Walk down any street in Austin and you’re bound to hear the reverberations from some of the best music in the nation. But when those sounds reach 130 decibels—as they have at Gruene Hall and Austin Music Hall—excited fans are unwittingly putting themselves at risk for a condition called tinnitus, a ringing (or any other sound) in the ears that, for some, can be loud and relentless. It can also disrupt lives. If you’re a music fan and a fitness enthusiast, there are a few things you should consider about tinnitus and your hearing health.
Fitness requires focus; pushing to the body’s limits demands attention and determination. It’s often necessary to tune out life’s stressors in order to harness your inner power and work harder. But if you have tinnitus, concentration will certainly be interrupted, which can negatively impact a workout or training session.
Nearly 50 million people in the U.S. experience tinnitus to some degree; 10 million of those people describe their tinnitus as being too loud; and about two million are virtually disabled by it. An ear-splitting rock concert may cause temporary tinnitus, and some Austin venues actually hand out hearing protection. Even with this protection, the steady stream of music piped directly into people’s ears through, for example, iPod earbuds and Bluetooth headphones, combined with the normal stressors of life magnifying what’s happening in the body, people can still end up with tinnitus.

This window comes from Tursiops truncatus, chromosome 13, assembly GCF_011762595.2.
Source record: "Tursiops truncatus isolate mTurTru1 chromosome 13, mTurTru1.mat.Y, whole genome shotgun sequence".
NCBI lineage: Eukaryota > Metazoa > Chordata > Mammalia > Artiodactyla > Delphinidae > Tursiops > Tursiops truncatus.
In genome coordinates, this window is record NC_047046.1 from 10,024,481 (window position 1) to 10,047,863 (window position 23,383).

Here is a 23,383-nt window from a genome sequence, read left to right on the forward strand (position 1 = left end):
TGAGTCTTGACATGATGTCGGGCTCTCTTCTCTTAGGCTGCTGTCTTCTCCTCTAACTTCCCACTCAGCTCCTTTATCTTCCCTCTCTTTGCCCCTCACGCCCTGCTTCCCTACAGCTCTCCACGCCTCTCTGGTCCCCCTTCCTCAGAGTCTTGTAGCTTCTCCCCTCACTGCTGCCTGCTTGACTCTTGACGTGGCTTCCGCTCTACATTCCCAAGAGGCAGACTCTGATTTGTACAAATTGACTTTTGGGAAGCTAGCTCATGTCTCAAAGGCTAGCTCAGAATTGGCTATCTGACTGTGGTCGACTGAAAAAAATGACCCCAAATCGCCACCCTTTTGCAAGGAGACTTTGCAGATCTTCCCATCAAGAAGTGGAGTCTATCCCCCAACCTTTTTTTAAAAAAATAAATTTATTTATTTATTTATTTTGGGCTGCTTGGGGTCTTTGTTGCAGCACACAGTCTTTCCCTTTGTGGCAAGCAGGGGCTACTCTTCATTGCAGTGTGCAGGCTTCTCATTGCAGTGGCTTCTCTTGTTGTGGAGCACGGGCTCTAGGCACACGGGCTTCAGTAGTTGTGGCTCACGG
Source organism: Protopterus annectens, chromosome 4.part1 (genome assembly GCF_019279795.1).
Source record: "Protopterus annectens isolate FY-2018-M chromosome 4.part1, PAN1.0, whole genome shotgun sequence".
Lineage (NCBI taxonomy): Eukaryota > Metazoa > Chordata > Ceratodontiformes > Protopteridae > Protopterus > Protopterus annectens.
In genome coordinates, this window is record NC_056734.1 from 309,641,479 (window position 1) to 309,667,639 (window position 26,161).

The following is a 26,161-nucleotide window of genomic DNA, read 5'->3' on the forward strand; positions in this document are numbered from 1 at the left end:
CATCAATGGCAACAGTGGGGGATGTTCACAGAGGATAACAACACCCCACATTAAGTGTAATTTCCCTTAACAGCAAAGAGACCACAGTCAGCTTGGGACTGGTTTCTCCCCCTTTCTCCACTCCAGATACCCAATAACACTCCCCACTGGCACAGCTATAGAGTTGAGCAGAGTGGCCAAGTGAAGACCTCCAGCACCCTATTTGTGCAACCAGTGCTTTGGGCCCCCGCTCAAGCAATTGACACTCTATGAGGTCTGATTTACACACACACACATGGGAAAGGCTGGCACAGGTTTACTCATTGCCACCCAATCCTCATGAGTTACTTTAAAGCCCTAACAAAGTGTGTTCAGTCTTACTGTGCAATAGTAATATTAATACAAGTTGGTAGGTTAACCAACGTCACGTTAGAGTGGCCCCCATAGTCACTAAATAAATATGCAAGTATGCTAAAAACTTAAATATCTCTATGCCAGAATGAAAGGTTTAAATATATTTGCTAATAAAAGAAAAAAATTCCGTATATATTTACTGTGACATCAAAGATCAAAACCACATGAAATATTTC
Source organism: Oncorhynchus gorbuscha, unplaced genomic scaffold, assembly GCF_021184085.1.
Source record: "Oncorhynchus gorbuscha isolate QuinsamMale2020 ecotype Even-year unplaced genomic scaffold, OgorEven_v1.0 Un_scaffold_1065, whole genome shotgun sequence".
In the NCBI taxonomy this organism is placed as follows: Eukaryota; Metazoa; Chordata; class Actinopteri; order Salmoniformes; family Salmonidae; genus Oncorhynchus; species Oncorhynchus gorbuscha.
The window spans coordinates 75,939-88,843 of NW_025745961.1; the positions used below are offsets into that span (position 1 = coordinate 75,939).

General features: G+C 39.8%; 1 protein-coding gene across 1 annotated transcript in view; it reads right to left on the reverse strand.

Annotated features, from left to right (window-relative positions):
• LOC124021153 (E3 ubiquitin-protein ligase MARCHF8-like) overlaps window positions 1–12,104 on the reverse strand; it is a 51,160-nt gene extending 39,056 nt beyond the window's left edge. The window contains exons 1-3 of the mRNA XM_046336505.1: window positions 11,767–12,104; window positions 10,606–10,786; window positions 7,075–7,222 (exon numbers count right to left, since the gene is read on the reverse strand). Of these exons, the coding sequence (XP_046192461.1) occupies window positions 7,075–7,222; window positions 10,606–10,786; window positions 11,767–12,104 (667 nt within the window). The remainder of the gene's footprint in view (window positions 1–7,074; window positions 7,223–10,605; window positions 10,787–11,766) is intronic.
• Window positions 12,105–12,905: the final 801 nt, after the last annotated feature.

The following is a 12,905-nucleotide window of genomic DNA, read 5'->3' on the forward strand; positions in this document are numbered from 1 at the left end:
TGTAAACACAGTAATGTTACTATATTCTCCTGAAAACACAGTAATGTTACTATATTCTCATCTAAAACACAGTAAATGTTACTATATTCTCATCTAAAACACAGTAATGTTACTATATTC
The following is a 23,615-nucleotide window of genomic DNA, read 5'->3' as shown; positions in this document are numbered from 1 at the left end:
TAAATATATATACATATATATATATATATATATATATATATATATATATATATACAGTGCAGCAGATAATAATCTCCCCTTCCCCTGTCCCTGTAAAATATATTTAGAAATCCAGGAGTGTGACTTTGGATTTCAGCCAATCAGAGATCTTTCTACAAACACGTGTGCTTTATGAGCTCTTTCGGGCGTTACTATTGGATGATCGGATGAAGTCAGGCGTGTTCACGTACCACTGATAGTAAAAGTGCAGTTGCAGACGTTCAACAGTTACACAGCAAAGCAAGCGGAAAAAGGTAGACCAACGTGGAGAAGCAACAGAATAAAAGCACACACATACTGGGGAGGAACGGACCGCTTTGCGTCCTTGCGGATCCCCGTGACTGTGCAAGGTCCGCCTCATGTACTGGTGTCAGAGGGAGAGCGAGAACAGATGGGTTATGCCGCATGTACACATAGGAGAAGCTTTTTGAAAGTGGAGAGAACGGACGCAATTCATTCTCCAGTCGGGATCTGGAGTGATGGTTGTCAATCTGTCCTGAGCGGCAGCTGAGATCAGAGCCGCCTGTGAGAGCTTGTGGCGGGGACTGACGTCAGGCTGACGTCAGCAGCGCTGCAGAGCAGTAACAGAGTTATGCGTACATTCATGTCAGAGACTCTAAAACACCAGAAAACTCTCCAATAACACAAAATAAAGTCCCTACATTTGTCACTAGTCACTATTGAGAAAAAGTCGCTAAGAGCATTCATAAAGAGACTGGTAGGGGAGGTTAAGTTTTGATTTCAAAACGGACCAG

Listening to iPods with earbuds during workouts will only compound the effects of tinnitus, since using these devices and others like them can habitually affect people’s ears and hearing similarly to acoustic trauma from loud noises. Limiting the output of an iPod to approximately 60 percent of its maximum volume and reducing listening time can help. But most people don’t want to limit their enjoyment. Those folks should try custom-fit earbuds that allow them to experience the nuances of music at a lower, safer volume. Custom-fit earplugs direct the sound to the ear more efficiently than generic earbuds; they also slip less, and there is less need for loud volume, both of which make for healthier ears.
For those with tinnitus who seek a quiet, music-free workout, some forms of sound therapy provide gentle music or white noise to help mask or draw attention away from the tinnitus. More advanced sound therapy systems, such as the handheld SoundCure Serenade device, are helping patients find relief from these symptoms. Serenade is meant to be used when the person’s tinnitus is bothersome. This may occur at any time, but tinnitus is often most disturbing during the evening when things are relatively quiet.
Serenade uses soft tones (known as S-Tones) that are customized to each patient, so that the treatment tone is matched to the person’s unique tinnitus sound. They are also amplitude modulated at a specific rate to stimulate neural activity in the brain. Research suggests that this form of sound therapy refocuses the brain, “giving it something different” to pay attention to.
Serenade use is intended to facilitate habituation, or the perception of more frequent periods of “quiet” from the tinnitus, thus allowing the user to have a pleasant workout without the added stress or distraction of the tinnitus sound.
Part of what exacerbates tinnitus is the endless loop of hyper-monitoring; once people hear the sound, they anticipate hearing it repeatedly. With S-Tones, the tinnitus may or may not go away quickly, but the hope is that it will go away through habituation. This helps the patient to break the habit of “looking” for his or her tinnitus and to gradually experience relief and calmness.
Remember: Fitness and health isn’t limited to six-pack abs and well-defined calves. Your ears deserve your care and attention just as much! So pack those earplugs for ACL and Formula One!